The summer of Sam all about expecting the unexpected
Winter Talk - the staple diet of GAA people from October until May - is finally over and we can all start speaking about the actual games of football and hurling.
Somehow GAA controversies always seem more realistic in summer time when the debates usually centre around refereeing decisions, great scores, suspensions, managers shooting their mouths off, players sworn to silence like Trappist monks, journalists desperately trying to get an informal chat with a top-class player and, of course, the hard luck stories. Where would we be without these?
The Mayo football team has more or less cornered the market for hard luck stories and there is scarcely a year when they do not produce their share. This goes back all the way to 1951 when they won their last All-Ireland and the latest version was in last year's All-Ireland semi-final and replay with Kerry.
With Dublin out of the race for Sam Maguire, it seemed as of this was to be Mayo's moment at last and few GAA people would have denied them that. But then along came Kieran Donaghy to blast Mayo's hopes in the draw and replay and all Mayo ended up with was yet another batch of hard luck stories - although they were more convincing than usual.
All-Irelands are rarely won on luck alone. In 1996 when Mayo were ahead by a point with time almost up against Meath in the final, Colm Coyle banged in a high ball in the general direction of the Mayo goal and amazingly the ball hopped in the goalmouth and, untouched, bounced over the bar to earn a replay which of course Meath won.
But that wasn't luck, rather it was poor defensive play and lack of concentration by Mayo defenders.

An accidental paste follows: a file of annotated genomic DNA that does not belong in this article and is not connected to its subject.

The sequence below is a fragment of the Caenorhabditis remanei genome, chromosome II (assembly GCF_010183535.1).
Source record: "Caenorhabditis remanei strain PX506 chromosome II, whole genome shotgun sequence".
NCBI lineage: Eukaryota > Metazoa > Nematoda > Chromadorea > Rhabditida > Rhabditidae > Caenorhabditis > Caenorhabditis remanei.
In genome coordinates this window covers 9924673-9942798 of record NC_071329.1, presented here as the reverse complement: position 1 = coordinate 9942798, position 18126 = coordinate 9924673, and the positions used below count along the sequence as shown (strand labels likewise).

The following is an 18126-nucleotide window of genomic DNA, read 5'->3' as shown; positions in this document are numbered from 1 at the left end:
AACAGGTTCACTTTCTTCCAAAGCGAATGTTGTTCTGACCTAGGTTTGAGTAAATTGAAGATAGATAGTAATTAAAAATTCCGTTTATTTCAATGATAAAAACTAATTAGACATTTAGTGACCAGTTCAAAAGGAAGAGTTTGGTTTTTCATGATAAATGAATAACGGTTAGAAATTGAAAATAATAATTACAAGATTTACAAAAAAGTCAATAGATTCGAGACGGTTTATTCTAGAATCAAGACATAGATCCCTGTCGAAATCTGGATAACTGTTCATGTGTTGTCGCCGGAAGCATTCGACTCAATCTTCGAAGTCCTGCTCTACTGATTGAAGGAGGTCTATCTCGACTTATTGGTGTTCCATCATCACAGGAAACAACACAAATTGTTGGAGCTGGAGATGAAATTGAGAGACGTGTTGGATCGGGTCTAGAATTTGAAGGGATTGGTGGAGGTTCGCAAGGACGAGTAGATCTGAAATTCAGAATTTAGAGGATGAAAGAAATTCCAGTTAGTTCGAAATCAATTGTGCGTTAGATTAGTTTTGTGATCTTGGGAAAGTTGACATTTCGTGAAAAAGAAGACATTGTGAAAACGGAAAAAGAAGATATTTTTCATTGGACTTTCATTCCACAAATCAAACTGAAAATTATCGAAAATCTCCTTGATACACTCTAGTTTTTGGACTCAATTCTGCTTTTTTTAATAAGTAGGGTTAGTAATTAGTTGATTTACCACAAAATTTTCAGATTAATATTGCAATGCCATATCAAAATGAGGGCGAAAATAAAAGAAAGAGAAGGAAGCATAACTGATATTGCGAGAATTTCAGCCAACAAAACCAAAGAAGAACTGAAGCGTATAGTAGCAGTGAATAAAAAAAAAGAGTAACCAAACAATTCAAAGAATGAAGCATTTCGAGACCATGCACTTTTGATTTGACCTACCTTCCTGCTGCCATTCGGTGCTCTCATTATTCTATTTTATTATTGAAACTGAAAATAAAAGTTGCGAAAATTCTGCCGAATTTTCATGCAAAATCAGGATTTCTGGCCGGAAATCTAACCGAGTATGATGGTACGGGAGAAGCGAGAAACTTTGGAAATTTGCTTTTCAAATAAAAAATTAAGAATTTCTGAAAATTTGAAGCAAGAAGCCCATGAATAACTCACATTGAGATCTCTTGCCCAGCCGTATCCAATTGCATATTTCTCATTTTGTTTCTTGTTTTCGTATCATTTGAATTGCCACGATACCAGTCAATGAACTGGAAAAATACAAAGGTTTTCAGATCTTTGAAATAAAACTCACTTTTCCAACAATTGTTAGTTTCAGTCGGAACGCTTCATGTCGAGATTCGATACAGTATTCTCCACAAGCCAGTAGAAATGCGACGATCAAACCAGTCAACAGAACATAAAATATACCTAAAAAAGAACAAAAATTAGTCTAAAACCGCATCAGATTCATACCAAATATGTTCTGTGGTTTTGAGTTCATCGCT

So, we can rest assured that luck will not be the deciding factor in the battle for Sam Maguire this year.
This is particularly true in the modern game when the best managers have been steadily eliminating the concept of chance or uncertainty in the game. Systems have taken over and individual players with even slight eccentric tendencies, such as Ciarán McDonald in the past are curtailed to fit into the team ethic.
But the game itself will still largely take over in most of the big championship games, despite managerial controls.
Unexpected things will happen, silly mistakes will be made and the odd player will still lose the head and get sent off. These are the sort of things that attract the fans, the possibility of the unexpected.
Paul Durcan's faux-pas to gift a goal to Donaghy; Mayo's Lee Keegan getting sent off at a vital stage against Kerry; even the entire Dublin forward line practically disappearing in the second half against Donegal in the semi-final last year. Every manager involved in those sensational events was powerless to prevent them. And thank God for that!
Thoughts of these and similar events will rouse the football followers with anticipation for the next four months. Great players will play great, but some will flop on occasion and many of their fans will be heartbroken.
Players who have been largely overlooked up to now will suddenly rock the football world like James O'Donoghue (pictured) did last year with Kerry.
And not just big names or strong counties will excite us. Early-round championship games will stir the blood, even though All-Irelands are not even on their menu.
If Laois beat Carlow today and then meet Kildare in Portlaoise on June 6 you will see the real heart and soul of provincial championship football in action and the same in many other places such as Cavan and Monaghan in Breffni Park next Sunday.
Local rivalry will always ensure the championship is never completely boring and excitement or controversy often override the poor quality of the games.
Major changes in championship structures are certainly needed, but for now we can all sit back and enjoy the action as Kerry, Dublin, Mayo and Donegal battle it out for the Sam Maguire Cup with the others mere onlookers come next August.